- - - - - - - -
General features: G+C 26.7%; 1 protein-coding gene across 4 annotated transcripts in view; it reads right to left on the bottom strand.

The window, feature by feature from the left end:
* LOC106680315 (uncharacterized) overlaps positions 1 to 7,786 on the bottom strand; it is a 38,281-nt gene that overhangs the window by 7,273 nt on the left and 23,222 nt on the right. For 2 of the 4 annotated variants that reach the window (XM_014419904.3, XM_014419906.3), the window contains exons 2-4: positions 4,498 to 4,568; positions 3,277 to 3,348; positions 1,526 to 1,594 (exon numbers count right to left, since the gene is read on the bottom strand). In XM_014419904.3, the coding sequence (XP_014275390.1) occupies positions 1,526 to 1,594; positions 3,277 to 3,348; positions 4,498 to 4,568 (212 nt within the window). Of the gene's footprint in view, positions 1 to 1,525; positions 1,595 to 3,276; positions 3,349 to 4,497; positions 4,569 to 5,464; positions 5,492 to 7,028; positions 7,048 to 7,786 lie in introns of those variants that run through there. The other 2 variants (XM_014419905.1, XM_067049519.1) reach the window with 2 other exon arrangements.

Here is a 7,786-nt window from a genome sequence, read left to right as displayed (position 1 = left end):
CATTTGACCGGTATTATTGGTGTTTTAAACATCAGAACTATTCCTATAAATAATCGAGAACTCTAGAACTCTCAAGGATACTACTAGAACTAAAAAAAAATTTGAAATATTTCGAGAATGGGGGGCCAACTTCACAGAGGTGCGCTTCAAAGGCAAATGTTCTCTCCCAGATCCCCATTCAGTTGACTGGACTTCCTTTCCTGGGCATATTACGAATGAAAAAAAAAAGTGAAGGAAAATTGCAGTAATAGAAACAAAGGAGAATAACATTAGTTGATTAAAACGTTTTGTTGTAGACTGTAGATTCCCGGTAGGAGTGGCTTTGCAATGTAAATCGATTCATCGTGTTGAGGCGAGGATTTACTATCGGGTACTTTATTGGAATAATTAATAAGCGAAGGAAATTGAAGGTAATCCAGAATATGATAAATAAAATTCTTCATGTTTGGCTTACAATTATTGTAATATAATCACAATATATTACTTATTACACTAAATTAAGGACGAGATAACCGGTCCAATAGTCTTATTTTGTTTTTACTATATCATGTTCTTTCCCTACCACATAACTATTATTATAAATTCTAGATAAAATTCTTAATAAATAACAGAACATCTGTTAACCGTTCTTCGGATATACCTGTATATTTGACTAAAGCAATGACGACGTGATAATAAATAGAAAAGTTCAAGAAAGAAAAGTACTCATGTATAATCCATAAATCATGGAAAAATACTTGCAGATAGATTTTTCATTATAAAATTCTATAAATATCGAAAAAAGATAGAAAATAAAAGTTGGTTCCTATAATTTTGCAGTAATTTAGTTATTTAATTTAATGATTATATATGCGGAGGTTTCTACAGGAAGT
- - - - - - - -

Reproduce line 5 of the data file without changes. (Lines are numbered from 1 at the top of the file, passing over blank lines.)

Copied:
CATTTGACCGGTATTATTGGTGTTTTAAACATCAGAACTATTCCTATAAATAATCGAGAACTCTAGAACTCTCAAGGATACTACTAGAACTAAAAAAAAATTTGAAATATTTCGAGAATGGGGGGCCAACTTCACAGAGGTGCGCTTCAAAGGCAAATGTTCTCTCCCAGATCCCCATTCAGTTGACTGGACTTCCTTTCCTGGGCATATTACGAATGAAAAAAAAAAGTGAAGGAAAATTGCAGTAATAGAAACAAAGGAGAATAACATTAGTTGATTAAAACGTTTTGTTGTAGACTGTAGATTCCCGGTAGGAGTGGCTTTGCAATGTAAATCGATTCATCGTGTTGAGGCGAGGATTTACTATCGGGTACTTTATTGGAATAATTAATAAGCGAAGGAAATTGAAGGTAATCCAGAATATGATAAATAAAATTCTTCATGTTTGGCTTACAATTATTGTAATATAATCACAATATATTACTTATTACACTAAATTAAGGACGAGATAACCGGTCCAATAGTCTTATTTTGTTTTTACTATATCATGTTCTTTCCCTACCACATAACTATTATTATAAATTCTAGATAAAATTCTTAATAAATAACAGAACATCTGTTAACCGTTCTTCGGATATACCTGTATATTTGACTAAAGCAATGACGACGTGATAATAAATAGAAAAGTTCAAGAAAGAAAAGTACTCATGTATAATCCATAAATCATGGAAAAATACTTGCAGATAGATTTTTCATTATAAAATTCTATAAATATCGAAAAAAGATAGAAAATAAAAGTTGGTTCCTATAATTTTGCAGTAATTTAGTTATTTAATTTAATGATTATATATGCGGAGGTTTCTACAGGAAGT